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When Sheba is hungry she will not leave me alone.  She follows on my heels, rubs her little body up against my feet or legs over and over (like a cat), and becomes such a pest that I finally give in and feed her, whether it’s time for dinner or not.

Shouldn’t I be like that with God?  Such a pest—so hungry for his truth and his love that I just won’t leave him alone—constantly pursuing him in prayer for more of his truth to be revealed to me—to be always hungry and thirsty for his righteousness.

Just as I’m committed to feeding Sheba, God has promised to satisfy my desire for him; I will not go hungry. Jesus himself promised, “Blessed are those who hunger and thirst after righteousness, for they will be filled.” Matthew 5:6

Is This a Test?

I know, my God, that you test the heart, and are pleased with integrity.

1 Chronicles 29:17a

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Summer was coming and we’d just purchased some new patio furniture.  Putting it together was a real chore so we were very preoccupied with our task, but Sheba was underfoot, as if wanting to help.  It didn’t matter how many times we tried to distract or relocate her, there she was again—right in our way.  Trying once again to get her out of the way, we put her in the big cardboard box that the furniture had been packaged in.  To be honest, we did it partly just to see what she would do, and it sure didn’t take very long to find out!  She started scratching away at that cardboard and before we could even run and grab the camera, her head poked through, and then her whole body wriggled right out to freedom.  A circus clown couldn’t have managed a funnier escape act.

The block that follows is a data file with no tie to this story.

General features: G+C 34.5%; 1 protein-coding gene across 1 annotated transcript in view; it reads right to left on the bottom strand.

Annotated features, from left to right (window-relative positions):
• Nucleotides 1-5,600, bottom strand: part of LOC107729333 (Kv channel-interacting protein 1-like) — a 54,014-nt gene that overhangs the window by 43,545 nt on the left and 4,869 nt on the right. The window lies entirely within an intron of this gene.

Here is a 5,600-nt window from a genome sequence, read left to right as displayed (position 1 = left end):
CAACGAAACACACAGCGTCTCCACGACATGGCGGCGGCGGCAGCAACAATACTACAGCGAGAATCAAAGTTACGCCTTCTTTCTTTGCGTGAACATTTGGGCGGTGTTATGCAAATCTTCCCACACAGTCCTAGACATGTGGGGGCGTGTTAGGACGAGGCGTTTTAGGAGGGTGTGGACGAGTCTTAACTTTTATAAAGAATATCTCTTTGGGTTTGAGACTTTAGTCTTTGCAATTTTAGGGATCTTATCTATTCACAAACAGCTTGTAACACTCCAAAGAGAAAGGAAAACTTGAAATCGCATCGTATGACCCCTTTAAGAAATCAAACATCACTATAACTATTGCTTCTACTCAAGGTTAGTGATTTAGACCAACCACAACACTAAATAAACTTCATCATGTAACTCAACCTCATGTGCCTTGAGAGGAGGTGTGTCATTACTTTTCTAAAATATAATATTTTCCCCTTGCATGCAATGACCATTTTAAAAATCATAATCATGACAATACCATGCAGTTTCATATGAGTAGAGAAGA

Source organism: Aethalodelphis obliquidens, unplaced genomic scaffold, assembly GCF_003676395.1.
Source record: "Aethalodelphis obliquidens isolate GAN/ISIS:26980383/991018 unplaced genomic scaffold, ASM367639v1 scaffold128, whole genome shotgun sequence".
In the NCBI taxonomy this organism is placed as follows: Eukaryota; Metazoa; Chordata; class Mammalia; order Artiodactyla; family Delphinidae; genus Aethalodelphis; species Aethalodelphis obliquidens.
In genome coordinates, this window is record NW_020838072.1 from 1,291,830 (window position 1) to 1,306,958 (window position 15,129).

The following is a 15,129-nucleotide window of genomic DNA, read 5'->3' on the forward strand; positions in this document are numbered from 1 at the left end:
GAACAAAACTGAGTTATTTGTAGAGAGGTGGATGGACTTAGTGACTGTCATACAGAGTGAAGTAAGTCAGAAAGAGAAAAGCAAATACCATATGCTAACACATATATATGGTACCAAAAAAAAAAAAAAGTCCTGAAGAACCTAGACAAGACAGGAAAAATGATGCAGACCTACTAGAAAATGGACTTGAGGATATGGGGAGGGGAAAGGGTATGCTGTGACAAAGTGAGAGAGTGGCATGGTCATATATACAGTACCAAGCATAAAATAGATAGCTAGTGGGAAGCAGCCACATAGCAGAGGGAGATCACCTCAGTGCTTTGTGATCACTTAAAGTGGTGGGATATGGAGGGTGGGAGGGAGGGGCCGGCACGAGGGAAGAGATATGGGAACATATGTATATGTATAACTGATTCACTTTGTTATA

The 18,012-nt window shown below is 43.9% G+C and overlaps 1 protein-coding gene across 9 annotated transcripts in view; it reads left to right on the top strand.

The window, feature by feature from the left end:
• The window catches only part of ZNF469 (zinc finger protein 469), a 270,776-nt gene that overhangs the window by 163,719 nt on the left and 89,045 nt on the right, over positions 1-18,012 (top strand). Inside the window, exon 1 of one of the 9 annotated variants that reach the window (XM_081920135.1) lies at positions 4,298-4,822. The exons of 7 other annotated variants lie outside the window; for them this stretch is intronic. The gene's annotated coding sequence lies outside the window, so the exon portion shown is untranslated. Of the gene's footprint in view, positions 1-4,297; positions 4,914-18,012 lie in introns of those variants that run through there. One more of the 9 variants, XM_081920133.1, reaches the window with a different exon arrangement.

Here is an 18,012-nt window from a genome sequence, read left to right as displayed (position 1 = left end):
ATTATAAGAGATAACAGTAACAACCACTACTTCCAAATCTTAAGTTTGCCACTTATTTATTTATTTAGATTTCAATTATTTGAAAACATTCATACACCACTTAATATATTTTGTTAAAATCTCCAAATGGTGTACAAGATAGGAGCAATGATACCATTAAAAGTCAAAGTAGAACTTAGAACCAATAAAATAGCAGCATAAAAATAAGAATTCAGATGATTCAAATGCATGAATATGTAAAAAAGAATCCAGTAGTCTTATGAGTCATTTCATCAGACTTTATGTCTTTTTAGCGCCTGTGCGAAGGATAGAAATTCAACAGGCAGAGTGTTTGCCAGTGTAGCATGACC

Does God ever take pleasure in watching how resourceful I am in overcoming the obstacles in my life?  When I manage to break out of a confining attitude, belief, or action does he laugh like we did when Sheba escaped her box?  I like to imagine him pointing me out to the angels, proud Father that he is, saying, “Look at her—that’s my girl.  Did you notice how well she did that?”

In or Out of the Box?

scan13colorIt is for freedom that Christ has set us free…So if the Son sets you free, you are free indeed. Galatians 5:1a & John 8:36